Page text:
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Low-income Ashland residents eligible for free bus tokens

The city is offering free bus tokens to low-income residents who were hit hard by a fare increase that accompanied a city-requested increase in service.

A City Council majority voted in May to change the city's subsidy of Rogue Valley Transportation District bus service so that buses would come every 15 minutes instead of every half-hour. To fund the more frequent bus service, fares in Ashland increased from 50 cents to $1.

The council earmarked $10,000 for free bus tokens for low-income residents. The change to more frequent service, but higher fares went into effect last week.

Ashland High School staff members will distribute free bus tokens to low-income students, while Ashland Senior Center staff members will give out the tokens to low-income residents who are 62 or older. Low-income adults who are younger than 62 can get free bus tokens at the senior center if they live in Ashland and have a current Oregon Trail Card, city officials said.

Oregon Trail Cards, which took the place of food stamps in the state, are government-issued debit cards that low-income people use to buy goods at grocery stores. City Councilor Eric Navickas suggested in the spring that the cards could be used as an efficient way to identify low-income people.

Adults who are applying to get bus tokens at the senior center must prove that they live in Ashland by showing a driver's license, identification card, city utility bill, Social Security statement or other document or official mailing.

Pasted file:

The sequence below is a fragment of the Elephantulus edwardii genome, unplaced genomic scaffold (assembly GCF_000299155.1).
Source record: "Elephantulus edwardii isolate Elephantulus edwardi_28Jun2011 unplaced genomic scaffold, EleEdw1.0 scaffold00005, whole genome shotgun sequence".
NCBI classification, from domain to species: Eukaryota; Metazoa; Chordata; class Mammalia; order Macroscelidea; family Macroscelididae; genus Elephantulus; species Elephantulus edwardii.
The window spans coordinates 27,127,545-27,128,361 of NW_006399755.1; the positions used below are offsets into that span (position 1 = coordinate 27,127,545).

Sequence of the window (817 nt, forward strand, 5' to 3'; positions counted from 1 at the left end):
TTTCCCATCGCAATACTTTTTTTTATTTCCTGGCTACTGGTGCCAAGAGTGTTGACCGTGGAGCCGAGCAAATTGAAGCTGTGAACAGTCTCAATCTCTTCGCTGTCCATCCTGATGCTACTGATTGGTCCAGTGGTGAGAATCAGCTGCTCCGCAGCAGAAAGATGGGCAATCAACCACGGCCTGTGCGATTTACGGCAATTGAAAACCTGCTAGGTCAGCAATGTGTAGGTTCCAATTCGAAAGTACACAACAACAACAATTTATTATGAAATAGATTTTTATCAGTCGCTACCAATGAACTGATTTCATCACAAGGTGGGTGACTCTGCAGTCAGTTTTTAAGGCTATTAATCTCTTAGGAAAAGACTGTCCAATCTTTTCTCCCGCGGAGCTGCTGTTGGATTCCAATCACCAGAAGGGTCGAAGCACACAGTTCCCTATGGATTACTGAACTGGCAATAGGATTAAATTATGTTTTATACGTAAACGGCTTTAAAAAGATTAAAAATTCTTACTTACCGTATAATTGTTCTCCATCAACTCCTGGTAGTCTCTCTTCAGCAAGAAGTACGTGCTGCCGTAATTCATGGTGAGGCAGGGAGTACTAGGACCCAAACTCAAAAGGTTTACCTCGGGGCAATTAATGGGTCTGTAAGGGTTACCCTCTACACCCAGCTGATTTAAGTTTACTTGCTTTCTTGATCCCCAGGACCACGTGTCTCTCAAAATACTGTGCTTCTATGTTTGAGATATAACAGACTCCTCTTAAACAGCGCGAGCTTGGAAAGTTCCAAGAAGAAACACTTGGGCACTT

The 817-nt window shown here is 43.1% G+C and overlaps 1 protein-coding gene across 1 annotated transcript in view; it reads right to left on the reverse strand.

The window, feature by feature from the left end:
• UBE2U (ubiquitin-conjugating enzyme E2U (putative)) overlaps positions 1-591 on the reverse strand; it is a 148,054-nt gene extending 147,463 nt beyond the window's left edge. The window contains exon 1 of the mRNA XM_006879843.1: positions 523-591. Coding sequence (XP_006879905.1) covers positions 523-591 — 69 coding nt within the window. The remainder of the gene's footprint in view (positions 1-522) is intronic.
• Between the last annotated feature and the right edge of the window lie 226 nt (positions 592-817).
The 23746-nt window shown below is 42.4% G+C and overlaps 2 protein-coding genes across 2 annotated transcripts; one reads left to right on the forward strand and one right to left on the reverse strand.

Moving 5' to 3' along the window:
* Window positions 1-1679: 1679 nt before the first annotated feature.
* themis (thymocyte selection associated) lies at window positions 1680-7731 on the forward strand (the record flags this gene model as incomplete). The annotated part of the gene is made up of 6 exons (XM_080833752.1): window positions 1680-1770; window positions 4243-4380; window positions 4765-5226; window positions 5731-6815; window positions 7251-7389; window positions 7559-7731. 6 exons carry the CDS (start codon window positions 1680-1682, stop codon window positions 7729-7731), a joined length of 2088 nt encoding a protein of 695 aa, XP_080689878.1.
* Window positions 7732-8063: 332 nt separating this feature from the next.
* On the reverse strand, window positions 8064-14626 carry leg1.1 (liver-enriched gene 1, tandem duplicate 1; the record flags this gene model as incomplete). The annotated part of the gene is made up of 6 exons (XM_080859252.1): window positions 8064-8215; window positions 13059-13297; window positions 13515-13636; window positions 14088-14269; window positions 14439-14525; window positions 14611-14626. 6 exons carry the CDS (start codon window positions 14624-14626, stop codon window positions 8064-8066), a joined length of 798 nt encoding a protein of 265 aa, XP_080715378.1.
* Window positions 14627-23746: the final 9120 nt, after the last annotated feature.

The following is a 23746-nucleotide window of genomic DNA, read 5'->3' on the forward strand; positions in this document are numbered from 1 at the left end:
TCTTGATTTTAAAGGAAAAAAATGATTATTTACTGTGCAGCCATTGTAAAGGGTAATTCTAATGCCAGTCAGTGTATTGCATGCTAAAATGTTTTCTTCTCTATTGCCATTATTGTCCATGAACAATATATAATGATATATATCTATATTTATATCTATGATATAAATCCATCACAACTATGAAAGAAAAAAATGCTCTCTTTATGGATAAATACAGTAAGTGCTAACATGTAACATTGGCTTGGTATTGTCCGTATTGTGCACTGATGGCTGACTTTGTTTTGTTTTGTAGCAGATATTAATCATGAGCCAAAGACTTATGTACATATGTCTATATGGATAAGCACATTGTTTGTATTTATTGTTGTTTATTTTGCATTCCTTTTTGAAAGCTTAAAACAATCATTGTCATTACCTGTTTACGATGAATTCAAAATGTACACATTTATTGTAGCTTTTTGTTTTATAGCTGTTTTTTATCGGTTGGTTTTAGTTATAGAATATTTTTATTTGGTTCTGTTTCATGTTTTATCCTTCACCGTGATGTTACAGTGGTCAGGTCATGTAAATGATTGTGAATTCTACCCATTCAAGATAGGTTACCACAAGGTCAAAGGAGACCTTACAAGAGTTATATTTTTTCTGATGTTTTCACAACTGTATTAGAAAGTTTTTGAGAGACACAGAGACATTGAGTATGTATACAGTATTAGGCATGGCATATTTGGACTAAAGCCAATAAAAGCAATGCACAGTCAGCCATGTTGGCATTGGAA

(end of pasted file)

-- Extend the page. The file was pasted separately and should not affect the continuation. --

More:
Residents who use RVTD's Valley Lift van — which serves frail seniors, people with disabilities and others who can't use the regular bus — can get free tokens by showing a current Valley Lift card.

Residents who think they qualify for free bus or Valley Lift tokens can call the Senior Center at 488-5352 to set up a time to meet with staff.

Even with a doubling of bus fare to $1 in Ashland, residents still pay less than the $2 people elsewhere in the Rogue Valley pay to use the bus.

That's because the City Council voted to pay $187,588 this fiscal year to subsidize RVTD bus service in town to increase frequency and also keep bus fare here lower than elsewhere.

The $1 bus fare in Ashland is for a one-way trip. But a rider can request a "transfer" that is good for another bus trip within 90 minutes.

"So, essentially $1 is good for a round-trip if taken within 90 minutes," RVTD Senior Planner Paige Townsend said.

It's too early to tell whether the changes in bus service in Ashland will have an impact on the number of people who ride the bus, Townsend said.

Vickie Aldous is a reporter for the Ashland Daily Tidings. She can be reached at 479-8199 or vlaldous@yahoo.com.